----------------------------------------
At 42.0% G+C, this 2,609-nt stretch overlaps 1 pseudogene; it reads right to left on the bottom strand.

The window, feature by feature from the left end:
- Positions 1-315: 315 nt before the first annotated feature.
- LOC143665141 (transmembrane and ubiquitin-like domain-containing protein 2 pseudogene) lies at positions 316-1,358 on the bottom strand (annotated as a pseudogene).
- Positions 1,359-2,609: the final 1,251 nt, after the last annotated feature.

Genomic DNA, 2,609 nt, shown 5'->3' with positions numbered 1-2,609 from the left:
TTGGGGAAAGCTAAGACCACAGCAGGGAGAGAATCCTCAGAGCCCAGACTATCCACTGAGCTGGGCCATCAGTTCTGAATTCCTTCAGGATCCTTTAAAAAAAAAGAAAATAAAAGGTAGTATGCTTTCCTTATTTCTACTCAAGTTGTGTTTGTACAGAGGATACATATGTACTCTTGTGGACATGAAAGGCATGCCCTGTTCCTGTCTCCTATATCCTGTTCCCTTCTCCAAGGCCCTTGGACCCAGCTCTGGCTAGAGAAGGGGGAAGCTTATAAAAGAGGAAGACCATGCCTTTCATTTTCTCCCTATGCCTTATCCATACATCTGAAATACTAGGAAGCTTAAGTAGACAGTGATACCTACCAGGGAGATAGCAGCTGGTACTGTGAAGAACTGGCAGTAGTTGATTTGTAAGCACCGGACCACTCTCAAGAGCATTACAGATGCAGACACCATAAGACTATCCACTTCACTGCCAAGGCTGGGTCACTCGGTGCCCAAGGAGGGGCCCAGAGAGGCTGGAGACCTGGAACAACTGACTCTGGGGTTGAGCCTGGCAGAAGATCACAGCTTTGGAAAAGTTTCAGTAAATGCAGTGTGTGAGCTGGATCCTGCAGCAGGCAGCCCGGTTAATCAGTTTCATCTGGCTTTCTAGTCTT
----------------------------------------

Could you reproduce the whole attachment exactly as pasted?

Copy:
At 42.0% G+C, this 2,609-nt stretch overlaps 1 pseudogene; it reads right to left on the bottom strand.

The window, feature by feature from the left end:
- Positions 1-315: 315 nt before the first annotated feature.
- LOC143665141 (transmembrane and ubiquitin-like domain-containing protein 2 pseudogene) lies at positions 316-1,358 on the bottom strand (annotated as a pseudogene).
- Positions 1,359-2,609: the final 1,251 nt, after the last annotated feature.

Genomic DNA, 2,609 nt, shown 5'->3' with positions numbered 1-2,609 from the left:
TTGGGGAAAGCTAAGACCACAGCAGGGAGAGAATCCTCAGAGCCCAGACTATCCACTGAGCTGGGCCATCAGTTCTGAATTCCTTCAGGATCCTTTAAAAAAAAAGAAAATAAAAGGTAGTATGCTTTCCTTATTTCTACTCAAGTTGTGTTTGTACAGAGGATACATATGTACTCTTGTGGACATGAAAGGCATGCCCTGTTCCTGTCTCCTATATCCTGTTCCCTTCTCCAAGGCCCTTGGACCCAGCTCTGGCTAGAGAAGGGGGAAGCTTATAAAAGAGGAAGACCATGCCTTTCATTTTCTCCCTATGCCTTATCCATACATCTGAAATACTAGGAAGCTTAAGTAGACAGTGATACCTACCAGGGAGATAGCAGCTGGTACTGTGAAGAACTGGCAGTAGTTGATTTGTAAGCACCGGACCACTCTCAAGAGCATTACAGATGCAGACACCATAAGACTATCCACTTCACTGCCAAGGCTGGGTCACTCGGTGCCCAAGGAGGGGCCCAGAGAGGCTGGAGACCTGGAACAACTGACTCTGGGGTTGAGCCTGGCAGAAGATCACAGCTTTGGAAAAGTTTCAGTAAATGCAGTGTGTGAGCTGGATCCTGCAGCAGGCAGCCCGGTTAATCAGTTTCATCTGGCTTTCTAGTCTT